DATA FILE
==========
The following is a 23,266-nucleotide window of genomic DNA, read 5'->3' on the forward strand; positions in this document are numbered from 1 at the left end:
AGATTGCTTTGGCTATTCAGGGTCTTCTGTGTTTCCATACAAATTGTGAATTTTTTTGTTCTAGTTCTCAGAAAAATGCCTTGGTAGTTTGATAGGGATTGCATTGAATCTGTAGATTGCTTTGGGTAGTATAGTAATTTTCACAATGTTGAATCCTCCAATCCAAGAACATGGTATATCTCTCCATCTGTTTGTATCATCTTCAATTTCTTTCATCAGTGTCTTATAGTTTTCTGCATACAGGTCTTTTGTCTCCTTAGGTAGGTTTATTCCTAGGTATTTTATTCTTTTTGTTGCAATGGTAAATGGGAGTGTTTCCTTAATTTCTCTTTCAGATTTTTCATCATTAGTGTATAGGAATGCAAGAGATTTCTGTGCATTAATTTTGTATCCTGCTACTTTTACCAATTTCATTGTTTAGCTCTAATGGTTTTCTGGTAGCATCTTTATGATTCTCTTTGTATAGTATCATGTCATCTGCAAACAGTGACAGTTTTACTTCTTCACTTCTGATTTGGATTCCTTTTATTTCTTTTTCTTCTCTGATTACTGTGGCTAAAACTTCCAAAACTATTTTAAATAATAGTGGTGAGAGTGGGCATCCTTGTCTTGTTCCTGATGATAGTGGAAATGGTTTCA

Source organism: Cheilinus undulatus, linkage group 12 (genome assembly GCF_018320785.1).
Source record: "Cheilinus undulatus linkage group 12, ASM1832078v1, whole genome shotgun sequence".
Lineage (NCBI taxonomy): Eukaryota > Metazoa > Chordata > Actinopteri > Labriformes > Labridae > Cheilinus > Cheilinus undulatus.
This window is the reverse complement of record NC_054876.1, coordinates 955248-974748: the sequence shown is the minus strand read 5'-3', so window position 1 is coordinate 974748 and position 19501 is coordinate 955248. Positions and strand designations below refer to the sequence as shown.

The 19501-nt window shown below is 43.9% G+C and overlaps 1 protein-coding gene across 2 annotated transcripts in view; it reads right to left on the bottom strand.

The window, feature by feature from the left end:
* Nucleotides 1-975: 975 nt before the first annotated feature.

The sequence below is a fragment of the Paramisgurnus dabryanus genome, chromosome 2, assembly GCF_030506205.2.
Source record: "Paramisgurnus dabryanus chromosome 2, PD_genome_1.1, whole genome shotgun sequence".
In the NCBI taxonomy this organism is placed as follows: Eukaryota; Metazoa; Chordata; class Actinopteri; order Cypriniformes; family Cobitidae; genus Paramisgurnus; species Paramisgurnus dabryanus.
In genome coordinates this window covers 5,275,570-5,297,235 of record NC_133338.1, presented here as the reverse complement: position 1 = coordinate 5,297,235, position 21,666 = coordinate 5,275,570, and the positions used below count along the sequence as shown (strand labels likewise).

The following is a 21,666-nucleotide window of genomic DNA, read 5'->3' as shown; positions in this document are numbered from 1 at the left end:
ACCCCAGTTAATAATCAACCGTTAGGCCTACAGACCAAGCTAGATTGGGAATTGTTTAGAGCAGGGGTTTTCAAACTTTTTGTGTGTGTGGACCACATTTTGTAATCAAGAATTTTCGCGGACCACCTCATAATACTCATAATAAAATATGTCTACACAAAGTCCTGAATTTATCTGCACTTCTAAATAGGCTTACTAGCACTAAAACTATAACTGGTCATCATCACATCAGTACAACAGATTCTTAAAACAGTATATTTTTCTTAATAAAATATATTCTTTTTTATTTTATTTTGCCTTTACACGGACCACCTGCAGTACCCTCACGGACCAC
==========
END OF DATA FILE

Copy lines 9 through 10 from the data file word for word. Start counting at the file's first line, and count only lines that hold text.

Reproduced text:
* Nucleotides 1-975: 975 nt before the first annotated feature.

The sequence below is a fragment of the Paramisgurnus dabryanus genome, chromosome 2, assembly GCF_030506205.2.